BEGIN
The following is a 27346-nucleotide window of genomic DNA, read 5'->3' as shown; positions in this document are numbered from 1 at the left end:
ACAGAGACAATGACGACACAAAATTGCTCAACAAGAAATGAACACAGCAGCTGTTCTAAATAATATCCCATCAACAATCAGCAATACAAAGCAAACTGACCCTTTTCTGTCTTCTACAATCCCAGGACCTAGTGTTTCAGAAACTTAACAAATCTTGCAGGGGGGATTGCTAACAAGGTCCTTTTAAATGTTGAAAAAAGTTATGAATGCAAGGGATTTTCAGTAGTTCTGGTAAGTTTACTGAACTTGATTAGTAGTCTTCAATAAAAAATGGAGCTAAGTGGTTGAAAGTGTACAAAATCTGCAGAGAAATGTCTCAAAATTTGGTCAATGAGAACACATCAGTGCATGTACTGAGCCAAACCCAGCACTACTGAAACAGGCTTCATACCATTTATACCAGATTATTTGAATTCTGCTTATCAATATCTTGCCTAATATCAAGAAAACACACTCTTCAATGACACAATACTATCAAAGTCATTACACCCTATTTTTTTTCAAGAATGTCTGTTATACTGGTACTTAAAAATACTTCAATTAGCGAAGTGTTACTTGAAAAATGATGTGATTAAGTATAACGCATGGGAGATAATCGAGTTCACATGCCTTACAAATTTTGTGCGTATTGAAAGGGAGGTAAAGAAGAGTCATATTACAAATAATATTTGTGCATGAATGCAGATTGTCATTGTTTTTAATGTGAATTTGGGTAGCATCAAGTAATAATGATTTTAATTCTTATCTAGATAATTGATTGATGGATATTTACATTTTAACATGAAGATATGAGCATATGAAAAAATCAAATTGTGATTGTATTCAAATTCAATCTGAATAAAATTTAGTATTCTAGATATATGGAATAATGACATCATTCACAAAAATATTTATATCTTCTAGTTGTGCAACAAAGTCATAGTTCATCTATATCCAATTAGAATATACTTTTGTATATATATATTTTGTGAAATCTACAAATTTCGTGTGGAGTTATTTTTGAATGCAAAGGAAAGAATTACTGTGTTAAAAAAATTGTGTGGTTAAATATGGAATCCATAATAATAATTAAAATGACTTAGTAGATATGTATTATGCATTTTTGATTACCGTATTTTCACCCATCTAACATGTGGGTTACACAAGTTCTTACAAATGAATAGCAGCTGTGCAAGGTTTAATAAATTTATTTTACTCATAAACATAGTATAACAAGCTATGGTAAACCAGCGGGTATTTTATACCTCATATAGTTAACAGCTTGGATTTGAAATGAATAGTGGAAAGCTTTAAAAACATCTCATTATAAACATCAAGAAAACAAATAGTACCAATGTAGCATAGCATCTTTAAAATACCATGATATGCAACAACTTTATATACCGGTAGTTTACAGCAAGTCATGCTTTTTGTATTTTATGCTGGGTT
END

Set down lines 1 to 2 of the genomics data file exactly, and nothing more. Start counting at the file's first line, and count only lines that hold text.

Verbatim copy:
The following is a 27346-nucleotide window of genomic DNA, read 5'->3' as shown; positions in this document are numbered from 1 at the left end:
ACAGAGACAATGACGACACAAAATTGCTCAACAAGAAATGAACACAGCAGCTGTTCTAAATAATATCCCATCAACAATCAGCAATACAAAGCAAACTGACCCTTTTCTGTCTTCTACAATCCCAGGACCTAGTGTTTCAGAAACTTAACAAATCTTGCAGGGGGGATTGCTAACAAGGTCCTTTTAAATGTTGAAAAAAGTTATGAATGCAAGGGATTTTCAGTAGTTCTGGTAAGTTTACTGAACTTGATTAGTAGTCTTCAATAAAAAATGGAGCTAAGTGGTTGAAAGTGTACAAAATCTGCAGAGAAATGTCTCAAAATTTGGTCAATGAGAACACATCAGTGCATGTACTGAGCCAAACCCAGCACTACTGAAACAGGCTTCATACCATTTATACCAGATTATTTGAATTCTGCTTATCAATATCTTGCCTAATATCAAGAAAACACACTCTTCAATGACACAATACTATCAAAGTCATTACACCCTATTTTTTTTCAAGAATGTCTGTTATACTGGTACTTAAAAATACTTCAATTAGCGAAGTGTTACTTGAAAAATGATGTGATTAAGTATAACGCATGGGAGATAATCGAGTTCACATGCCTTACAAATTTTGTGCGTATTGAAAGGGAGGTAAAGAAGAGTCATATTACAAATAATATTTGTGCATGAATGCAGATTGTCATTGTTTTTAATGTGAATTTGGGTAGCATCAAGTAATAATGATTTTAATTCTTATCTAGATAATTGATTGATGGATATTTACATTTTAACATGAAGATATGAGCATATGAAAAAATCAAATTGTGATTGTATTCAAATTCAATCTGAATAAAATTTAGTATTCTAGATATATGGAATAATGACATCATTCACAAAAATATTTATATCTTCTAGTTGTGCAACAAAGTCATAGTTCATCTATATCCAATTAGAATATACTTTTGTATATATATATTTTGTGAAATCTACAAATTTCGTGTGGAGTTATTTTTGAATGCAAAGGAAAGAATTACTGTGTTAAAAAAATTGTGTGGTTAAATATGGAATCCATAATAATAATTAAAATGACTTAGTAGATATGTATTATGCATTTTTGATTACCGTATTTTCACCCATCTAACATGTGGGTTACACAAGTTCTTACAAATGAATAGCAGCTGTGCAAGGTTTAATAAATTTATTTTACTCATAAACATAGTATAACAAGCTATGGTAAACCAGCGGGTATTTTATACCTCATATAGTTAACAGCTTGGATTTGAAATGAATAGTGGAAAGCTTTAAAAACATCTCATTATAAACATCAAGAAAACAAATAGTACCAATGTAGCATAGCATCTTTAAAATACCATGATATGCAACAACTTTATATACCGGTAGTTTACAGCAAGTCATGCTTTTTGTATTTTATGCTGGGTT